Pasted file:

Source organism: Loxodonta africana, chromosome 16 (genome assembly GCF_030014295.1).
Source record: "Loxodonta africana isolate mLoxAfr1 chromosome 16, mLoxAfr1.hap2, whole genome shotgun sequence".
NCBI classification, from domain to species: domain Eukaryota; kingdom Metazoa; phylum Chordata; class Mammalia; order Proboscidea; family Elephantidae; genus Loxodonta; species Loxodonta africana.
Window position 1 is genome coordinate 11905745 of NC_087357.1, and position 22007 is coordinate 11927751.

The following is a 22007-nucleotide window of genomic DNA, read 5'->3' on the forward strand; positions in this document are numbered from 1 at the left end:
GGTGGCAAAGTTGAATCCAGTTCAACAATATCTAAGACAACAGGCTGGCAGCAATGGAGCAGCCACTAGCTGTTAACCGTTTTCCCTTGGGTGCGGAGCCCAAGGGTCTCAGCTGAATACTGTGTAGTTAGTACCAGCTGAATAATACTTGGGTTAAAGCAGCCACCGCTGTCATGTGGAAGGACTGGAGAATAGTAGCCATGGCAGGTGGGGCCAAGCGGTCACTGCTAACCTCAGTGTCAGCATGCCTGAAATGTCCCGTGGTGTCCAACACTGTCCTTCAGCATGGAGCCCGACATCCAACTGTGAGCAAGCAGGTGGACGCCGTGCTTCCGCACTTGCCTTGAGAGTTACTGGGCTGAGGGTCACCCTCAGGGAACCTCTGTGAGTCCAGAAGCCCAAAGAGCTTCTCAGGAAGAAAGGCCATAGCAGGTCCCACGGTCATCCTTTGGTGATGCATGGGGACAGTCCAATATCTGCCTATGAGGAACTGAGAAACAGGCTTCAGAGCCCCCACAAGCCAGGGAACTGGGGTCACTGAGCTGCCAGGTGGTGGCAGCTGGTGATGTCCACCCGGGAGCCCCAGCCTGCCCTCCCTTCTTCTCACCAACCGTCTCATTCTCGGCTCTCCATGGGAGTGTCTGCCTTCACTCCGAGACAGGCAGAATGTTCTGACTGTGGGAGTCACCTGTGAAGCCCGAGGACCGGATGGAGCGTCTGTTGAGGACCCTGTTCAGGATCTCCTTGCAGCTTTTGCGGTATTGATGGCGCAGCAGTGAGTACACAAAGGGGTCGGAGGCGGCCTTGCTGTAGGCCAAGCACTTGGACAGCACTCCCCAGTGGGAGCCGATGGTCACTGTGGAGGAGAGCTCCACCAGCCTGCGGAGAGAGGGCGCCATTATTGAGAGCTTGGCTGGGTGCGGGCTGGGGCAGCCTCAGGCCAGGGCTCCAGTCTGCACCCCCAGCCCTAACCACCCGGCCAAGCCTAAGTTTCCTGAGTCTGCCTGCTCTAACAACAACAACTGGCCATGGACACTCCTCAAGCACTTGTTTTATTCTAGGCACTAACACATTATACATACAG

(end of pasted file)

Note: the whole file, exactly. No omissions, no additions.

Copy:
Source organism: Loxodonta africana, chromosome 16 (genome assembly GCF_030014295.1).
Source record: "Loxodonta africana isolate mLoxAfr1 chromosome 16, mLoxAfr1.hap2, whole genome shotgun sequence".
NCBI classification, from domain to species: domain Eukaryota; kingdom Metazoa; phylum Chordata; class Mammalia; order Proboscidea; family Elephantidae; genus Loxodonta; species Loxodonta africana.
Window position 1 is genome coordinate 11905745 of NC_087357.1, and position 22007 is coordinate 11927751.

The following is a 22007-nucleotide window of genomic DNA, read 5'->3' on the forward strand; positions in this document are numbered from 1 at the left end:
GGTGGCAAAGTTGAATCCAGTTCAACAATATCTAAGACAACAGGCTGGCAGCAATGGAGCAGCCACTAGCTGTTAACCGTTTTCCCTTGGGTGCGGAGCCCAAGGGTCTCAGCTGAATACTGTGTAGTTAGTACCAGCTGAATAATACTTGGGTTAAAGCAGCCACCGCTGTCATGTGGAAGGACTGGAGAATAGTAGCCATGGCAGGTGGGGCCAAGCGGTCACTGCTAACCTCAGTGTCAGCATGCCTGAAATGTCCCGTGGTGTCCAACACTGTCCTTCAGCATGGAGCCCGACATCCAACTGTGAGCAAGCAGGTGGACGCCGTGCTTCCGCACTTGCCTTGAGAGTTACTGGGCTGAGGGTCACCCTCAGGGAACCTCTGTGAGTCCAGAAGCCCAAAGAGCTTCTCAGGAAGAAAGGCCATAGCAGGTCCCACGGTCATCCTTTGGTGATGCATGGGGACAGTCCAATATCTGCCTATGAGGAACTGAGAAACAGGCTTCAGAGCCCCCACAAGCCAGGGAACTGGGGTCACTGAGCTGCCAGGTGGTGGCAGCTGGTGATGTCCACCCGGGAGCCCCAGCCTGCCCTCCCTTCTTCTCACCAACCGTCTCATTCTCGGCTCTCCATGGGAGTGTCTGCCTTCACTCCGAGACAGGCAGAATGTTCTGACTGTGGGAGTCACCTGTGAAGCCCGAGGACCGGATGGAGCGTCTGTTGAGGACCCTGTTCAGGATCTCCTTGCAGCTTTTGCGGTATTGATGGCGCAGCAGTGAGTACACAAAGGGGTCGGAGGCGGCCTTGCTGTAGGCCAAGCACTTGGACAGCACTCCCCAGTGGGAGCCGATGGTCACTGTGGAGGAGAGCTCCACCAGCCTGCGGAGAGAGGGCGCCATTATTGAGAGCTTGGCTGGGTGCGGGCTGGGGCAGCCTCAGGCCAGGGCTCCAGTCTGCACCCCCAGCCCTAACCACCCGGCCAAGCCTAAGTTTCCTGAGTCTGCCTGCTCTAACAACAACAACTGGCCATGGACACTCCTCAAGCACTTGTTTTATTCTAGGCACTAACACATTATACATACAG